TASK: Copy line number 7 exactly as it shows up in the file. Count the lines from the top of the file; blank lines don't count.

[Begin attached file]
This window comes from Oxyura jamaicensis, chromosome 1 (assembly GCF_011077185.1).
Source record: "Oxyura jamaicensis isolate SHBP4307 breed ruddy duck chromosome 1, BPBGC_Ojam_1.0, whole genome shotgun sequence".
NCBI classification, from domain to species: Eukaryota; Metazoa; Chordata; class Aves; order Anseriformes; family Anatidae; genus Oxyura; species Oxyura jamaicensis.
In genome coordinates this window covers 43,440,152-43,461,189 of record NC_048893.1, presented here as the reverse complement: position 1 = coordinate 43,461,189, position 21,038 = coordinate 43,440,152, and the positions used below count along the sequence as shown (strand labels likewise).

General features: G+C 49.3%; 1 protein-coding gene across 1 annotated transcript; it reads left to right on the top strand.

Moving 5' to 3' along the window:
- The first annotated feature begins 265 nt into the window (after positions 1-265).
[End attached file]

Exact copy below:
- The first annotated feature begins 265 nt into the window (after positions 1-265).